Healthcare has been a huge focal point and area of focus during the last 18 months, especially against the backdrop of a coronavirus pandemic that has cost more than 150,000 UK lives.
At the same time, the ailing NHS is facing a significant backlog of medical negligence claims, as it continues to suffer from a lack of funding and skilled staff members in a number of areas.
With these points in mind, healthcare law will also become a widely discussed topic in the months ahead, but what role do healthcare lawyers play within this increasingly prominent niche?
What’s a Healthcare Lawyer and Who Do They Work For?
In simple terms, a healthcare lawyers will typically deal with clinical medical negligence cases that are brought by individual patients.
This process involves handling and processing such claims from beginning to end, first determining whether the patient has a viable claim and is able to demonstrate the physical or mental impact of said negligence.
From here, lawyers will handle the litigation and aim to process the case as quickly as possible, while negotiating any future compensation agreements on the behalf of their clients.
As we say, healthcare layer will typically represent either a patient who has been directly impacted by medical negligence or on behalf of their family. Similarly, they may also be engaged by carers to represent vulnerable or underage claimants, in which case claims can be bought forward historically and outside of the current three-year window.
Of course, there’s another side to being a healthcare lawyer, as entities such as the NHS, GPs and private hospitals will also hire legal assistance to occasionally contest cases that are bought forward.
Even if they don’t intend to challenge the claim in court, such entities may employ a lawyer to negotiate a viable compensation package on their behalf and hopefully help all parties achieve an amicable outcome.
What Skills Are Needed to Be a Healthcare Lawyer?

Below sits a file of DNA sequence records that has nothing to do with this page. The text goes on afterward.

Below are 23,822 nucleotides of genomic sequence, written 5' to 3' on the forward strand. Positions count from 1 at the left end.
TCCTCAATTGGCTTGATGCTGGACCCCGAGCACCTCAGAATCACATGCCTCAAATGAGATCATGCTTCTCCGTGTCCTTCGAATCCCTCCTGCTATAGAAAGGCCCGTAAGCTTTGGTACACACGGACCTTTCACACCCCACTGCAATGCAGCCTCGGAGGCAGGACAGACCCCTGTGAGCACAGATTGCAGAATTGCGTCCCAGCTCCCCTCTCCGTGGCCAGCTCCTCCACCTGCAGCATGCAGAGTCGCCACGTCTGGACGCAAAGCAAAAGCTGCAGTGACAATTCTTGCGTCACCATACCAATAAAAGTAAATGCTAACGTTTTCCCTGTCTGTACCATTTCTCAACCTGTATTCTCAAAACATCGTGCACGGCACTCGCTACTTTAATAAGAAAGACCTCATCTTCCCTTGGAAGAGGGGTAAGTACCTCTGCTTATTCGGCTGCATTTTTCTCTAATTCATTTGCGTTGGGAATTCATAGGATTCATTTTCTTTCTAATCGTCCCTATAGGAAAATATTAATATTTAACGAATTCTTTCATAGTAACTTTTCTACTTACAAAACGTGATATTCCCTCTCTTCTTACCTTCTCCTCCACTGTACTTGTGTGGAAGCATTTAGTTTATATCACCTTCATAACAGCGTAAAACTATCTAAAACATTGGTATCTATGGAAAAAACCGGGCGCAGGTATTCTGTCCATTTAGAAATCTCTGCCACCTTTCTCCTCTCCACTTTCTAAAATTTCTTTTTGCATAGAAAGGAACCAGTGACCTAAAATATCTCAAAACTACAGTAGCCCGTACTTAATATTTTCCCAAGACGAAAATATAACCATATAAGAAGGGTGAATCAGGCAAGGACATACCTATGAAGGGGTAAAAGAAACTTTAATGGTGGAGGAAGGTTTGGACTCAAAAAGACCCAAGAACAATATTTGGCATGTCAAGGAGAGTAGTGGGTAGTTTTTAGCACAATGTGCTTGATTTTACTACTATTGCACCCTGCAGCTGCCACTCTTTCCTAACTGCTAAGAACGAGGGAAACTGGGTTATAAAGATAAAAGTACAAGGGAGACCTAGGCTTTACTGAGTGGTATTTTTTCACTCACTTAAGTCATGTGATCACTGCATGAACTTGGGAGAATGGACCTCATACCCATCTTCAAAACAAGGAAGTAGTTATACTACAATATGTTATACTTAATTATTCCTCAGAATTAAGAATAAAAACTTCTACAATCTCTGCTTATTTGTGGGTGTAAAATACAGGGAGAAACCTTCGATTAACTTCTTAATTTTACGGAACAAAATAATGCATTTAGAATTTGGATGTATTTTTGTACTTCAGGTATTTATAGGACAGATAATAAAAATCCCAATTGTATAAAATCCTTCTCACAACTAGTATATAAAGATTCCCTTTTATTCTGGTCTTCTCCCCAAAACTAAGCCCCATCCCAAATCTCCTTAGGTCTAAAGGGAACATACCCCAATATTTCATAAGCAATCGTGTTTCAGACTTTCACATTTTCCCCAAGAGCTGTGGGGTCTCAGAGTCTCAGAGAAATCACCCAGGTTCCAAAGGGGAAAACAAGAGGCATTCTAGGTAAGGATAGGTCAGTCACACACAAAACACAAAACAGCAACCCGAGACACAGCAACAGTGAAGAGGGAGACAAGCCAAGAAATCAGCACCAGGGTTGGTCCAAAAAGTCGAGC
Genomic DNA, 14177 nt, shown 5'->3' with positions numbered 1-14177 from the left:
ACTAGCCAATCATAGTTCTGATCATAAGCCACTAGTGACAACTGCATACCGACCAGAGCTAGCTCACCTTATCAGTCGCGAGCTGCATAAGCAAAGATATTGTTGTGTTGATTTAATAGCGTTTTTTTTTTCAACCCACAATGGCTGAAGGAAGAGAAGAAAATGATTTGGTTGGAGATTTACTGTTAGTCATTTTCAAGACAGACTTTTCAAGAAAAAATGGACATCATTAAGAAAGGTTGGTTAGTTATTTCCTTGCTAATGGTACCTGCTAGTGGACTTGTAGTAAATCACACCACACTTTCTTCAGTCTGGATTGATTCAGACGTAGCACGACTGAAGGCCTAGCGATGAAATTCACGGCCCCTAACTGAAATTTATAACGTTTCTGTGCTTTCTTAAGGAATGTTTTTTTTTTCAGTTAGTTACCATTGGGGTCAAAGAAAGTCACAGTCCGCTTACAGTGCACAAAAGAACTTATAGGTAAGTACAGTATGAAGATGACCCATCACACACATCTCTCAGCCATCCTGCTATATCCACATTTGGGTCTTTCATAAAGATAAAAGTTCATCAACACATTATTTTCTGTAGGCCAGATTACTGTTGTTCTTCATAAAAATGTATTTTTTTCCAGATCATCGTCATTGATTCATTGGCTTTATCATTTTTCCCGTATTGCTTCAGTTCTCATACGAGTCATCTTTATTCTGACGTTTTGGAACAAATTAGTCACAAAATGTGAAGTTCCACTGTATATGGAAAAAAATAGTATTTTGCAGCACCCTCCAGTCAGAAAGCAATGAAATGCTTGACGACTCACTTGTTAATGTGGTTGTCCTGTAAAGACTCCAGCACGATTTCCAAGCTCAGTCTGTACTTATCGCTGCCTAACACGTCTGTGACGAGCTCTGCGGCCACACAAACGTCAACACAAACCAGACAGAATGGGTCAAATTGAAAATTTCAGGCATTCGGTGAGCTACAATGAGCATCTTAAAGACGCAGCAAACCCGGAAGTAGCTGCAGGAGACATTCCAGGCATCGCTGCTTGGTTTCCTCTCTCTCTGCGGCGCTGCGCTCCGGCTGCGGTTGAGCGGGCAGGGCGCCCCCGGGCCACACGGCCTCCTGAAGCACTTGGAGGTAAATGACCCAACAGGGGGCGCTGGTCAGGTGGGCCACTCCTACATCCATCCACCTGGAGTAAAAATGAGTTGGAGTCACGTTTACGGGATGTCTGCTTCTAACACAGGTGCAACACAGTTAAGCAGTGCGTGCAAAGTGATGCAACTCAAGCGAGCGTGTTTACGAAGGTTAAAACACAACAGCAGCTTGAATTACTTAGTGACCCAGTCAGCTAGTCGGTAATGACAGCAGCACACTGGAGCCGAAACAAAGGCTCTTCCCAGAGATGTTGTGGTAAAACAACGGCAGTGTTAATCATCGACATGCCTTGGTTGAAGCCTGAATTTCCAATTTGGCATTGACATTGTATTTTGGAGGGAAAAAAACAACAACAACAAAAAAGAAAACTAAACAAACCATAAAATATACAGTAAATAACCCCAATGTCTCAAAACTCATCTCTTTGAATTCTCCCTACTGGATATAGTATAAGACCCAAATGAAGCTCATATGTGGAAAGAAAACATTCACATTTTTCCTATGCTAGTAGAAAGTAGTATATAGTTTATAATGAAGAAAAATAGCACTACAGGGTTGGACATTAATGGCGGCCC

If you intend to work on the patient side as a healthcare lawyer, there are a number of skills and attributes that can help you to achieve your objectives.
We’ve outlined three of the most important below, which should augment an underlying interest in healthcare and medicine. These include:
- Empathy: You’ll have to have a caring and understanding ear as a healthcare lawyer, as you’ll often deal with patients whose quality of life has been impaired by the impact of medical negligence. This way, you’ll have the patience to understand the pain and suffering experienced by your clients, while developing a steely determination to achieve the best outcome on their behalf.
- Analytical Skills: On another note, you’ll also need keen analytical skills to work in this field. The reason for this is simple; as it’s important to review the case details and documentation accurately and efficiently, in order to quickly determine whether your paying client has a viable claim to make.
- Communication and Negotiation Skills: Finally, you’ll need to well-rounded communication and hardened negotiation skills to work as a healthcare lawyer. No matter who you represent, you’ll ultimately have to negotiate a compensation settlement on behalf of your client, so being able to communicate clearly and firmly is absolutely imperative.
HR Future Staff Writer